deSlang presents | BLUE RASCAL CINEMA | WITHNAIL AND I | WEDNESDAY DECEMBER 10

Also available in: Engels

WITHNAIL AND I  (1986)
Directed by Bruce Robinson
107 minutes
In English with English subtitles

I think that this must be by far the greatest cult film to ever come out of England. Just ask anyone who is even slightly out of the mainstream in England about this film and they will start raving about it. It’s a film that many British watch repeatedly, seeing it 20 or 30 times, quoting lines by heart. But although it has a monumental stature there, a film that has hardly been shown anywhere else. A real secret.

The film is set in 1969 (the year that many Hippies dreams went sour) and it follows two unemployed actors… the elegantly wasted Withnail and the anxiety-ridden “I”. They are living on the edge, buried in alcohol, drugs and dirty dishes in a rancid Camden flat. Their lives are a continual struggle to keep warm, alive and sane, waiting for the pubs open….until one day when Withnail comes up with the idea to go to his uncle’s cottage in the countryside.

This film truly shows what can be done with just brilliant writing. There are no car chases, explosions, aliens or superheroes. It captures a world when you are young and all you need is a roof over your head and a beer or a whiskey to survive and be satisfied.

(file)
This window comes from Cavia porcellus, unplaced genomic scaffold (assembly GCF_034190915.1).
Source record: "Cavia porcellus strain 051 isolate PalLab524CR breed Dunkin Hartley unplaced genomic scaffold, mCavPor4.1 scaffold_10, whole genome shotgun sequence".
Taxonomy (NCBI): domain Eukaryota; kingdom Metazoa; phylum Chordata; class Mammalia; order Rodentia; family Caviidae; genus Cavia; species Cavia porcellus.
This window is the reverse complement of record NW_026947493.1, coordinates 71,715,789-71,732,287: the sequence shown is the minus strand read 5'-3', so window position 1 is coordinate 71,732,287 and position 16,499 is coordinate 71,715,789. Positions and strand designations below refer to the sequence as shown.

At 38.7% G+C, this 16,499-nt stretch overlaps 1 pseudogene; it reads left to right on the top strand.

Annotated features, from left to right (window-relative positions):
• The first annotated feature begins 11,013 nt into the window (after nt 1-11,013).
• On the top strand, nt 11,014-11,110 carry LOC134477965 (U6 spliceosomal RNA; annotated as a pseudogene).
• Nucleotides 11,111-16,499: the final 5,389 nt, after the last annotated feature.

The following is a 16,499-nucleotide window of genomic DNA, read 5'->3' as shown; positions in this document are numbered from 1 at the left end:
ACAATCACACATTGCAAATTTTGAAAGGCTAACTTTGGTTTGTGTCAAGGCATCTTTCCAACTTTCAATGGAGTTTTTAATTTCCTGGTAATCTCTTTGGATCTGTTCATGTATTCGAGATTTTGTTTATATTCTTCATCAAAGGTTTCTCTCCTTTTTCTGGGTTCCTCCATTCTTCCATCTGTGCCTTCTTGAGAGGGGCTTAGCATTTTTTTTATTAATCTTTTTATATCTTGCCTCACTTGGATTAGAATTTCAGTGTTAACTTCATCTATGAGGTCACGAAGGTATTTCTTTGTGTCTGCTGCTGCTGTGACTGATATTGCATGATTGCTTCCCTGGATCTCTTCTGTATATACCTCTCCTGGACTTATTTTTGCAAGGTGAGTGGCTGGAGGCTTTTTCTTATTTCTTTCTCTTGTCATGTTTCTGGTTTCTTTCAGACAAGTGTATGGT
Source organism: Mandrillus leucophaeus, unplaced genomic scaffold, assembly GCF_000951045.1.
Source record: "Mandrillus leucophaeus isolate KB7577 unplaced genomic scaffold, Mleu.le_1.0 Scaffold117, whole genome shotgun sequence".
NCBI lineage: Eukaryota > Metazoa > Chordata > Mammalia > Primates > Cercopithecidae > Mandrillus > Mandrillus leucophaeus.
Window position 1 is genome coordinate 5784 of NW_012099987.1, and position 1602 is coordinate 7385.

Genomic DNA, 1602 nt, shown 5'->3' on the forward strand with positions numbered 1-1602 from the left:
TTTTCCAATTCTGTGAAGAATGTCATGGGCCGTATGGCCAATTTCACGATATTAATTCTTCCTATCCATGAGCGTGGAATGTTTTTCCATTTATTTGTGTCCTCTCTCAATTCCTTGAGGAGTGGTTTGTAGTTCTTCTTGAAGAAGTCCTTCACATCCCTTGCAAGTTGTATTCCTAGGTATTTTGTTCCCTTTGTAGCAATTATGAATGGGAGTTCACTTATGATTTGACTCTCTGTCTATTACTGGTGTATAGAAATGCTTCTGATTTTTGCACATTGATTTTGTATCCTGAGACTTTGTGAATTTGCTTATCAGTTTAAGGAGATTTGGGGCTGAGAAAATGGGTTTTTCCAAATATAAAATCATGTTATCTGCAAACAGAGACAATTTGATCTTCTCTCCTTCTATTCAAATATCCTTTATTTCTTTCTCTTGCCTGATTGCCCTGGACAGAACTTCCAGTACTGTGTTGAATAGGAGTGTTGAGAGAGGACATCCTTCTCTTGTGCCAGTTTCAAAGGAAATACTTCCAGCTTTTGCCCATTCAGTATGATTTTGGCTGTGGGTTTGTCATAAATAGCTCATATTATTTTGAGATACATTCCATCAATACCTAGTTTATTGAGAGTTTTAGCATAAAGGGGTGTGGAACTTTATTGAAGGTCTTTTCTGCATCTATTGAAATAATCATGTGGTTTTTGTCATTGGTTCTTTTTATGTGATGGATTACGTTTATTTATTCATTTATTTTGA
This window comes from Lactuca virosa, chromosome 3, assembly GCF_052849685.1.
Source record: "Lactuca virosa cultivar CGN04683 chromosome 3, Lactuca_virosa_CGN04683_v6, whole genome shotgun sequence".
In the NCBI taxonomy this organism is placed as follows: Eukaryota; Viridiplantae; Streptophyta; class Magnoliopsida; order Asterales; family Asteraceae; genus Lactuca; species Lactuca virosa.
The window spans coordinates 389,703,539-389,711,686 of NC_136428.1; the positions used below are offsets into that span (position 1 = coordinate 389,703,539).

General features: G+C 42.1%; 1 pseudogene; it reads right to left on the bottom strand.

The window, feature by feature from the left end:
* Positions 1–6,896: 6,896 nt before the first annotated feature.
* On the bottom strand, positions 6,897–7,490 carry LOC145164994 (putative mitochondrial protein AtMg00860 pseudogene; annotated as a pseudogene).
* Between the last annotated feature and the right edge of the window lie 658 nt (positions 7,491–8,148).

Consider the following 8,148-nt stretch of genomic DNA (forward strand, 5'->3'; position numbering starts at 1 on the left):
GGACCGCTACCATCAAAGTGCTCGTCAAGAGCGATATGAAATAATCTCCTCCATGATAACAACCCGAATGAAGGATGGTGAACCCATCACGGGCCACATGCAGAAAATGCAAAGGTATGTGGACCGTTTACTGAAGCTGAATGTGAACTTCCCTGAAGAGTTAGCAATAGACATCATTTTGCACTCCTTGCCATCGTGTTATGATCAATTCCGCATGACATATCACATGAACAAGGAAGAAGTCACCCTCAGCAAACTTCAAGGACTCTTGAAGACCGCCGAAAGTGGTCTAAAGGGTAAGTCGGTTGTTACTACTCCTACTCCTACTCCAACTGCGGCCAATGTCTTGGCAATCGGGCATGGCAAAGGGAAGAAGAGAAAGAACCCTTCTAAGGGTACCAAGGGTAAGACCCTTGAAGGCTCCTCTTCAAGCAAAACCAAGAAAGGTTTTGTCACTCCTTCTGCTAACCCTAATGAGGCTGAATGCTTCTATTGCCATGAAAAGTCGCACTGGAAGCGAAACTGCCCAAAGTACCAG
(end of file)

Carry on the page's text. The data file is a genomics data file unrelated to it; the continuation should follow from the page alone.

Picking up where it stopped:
The film’s soundtrack brings us Procol Harum’s A Whiter Shade of Pale, Schubert’s Piano Sonata in B Flat Major, and All Along the Watchtower and Voodoo Chile by Jimi Hendrix… along with While My Guitar Gently Weeps by the late George Harrison, who provided much of the financial backing for the movie. A legendary film that many consider the greatest British film ever made, and one that will strike a chord with anyone who has undergone a period of debauchery and impoverished squalor before conforming to the so-called “normal” world.

One critic’s summery:

Writer and director Bruce Robinson’s semi-autobiographical account of his early years as an actor has become a comedy cult hit of massive proportions, inspiring countless numbers of young men and women to quote booze-soaked dialogue. The story of this melancholic comedy follows these two unemployed actors in 1969 London, as they take a holiday in the country. Trapped inside a dank, empty cabin with each other, an endless downpour of heavy rain battering their roof, the two men form a complicated bond fueled by booze, disaster, and nihilism.

BLUE RASCAL CINEMA @ De Slang
Spuistraat 199
(not the small door to the houses upstairs but the large garage door to the left)
Doors open at 20.30, film starts at 21:00
Entrance: Free

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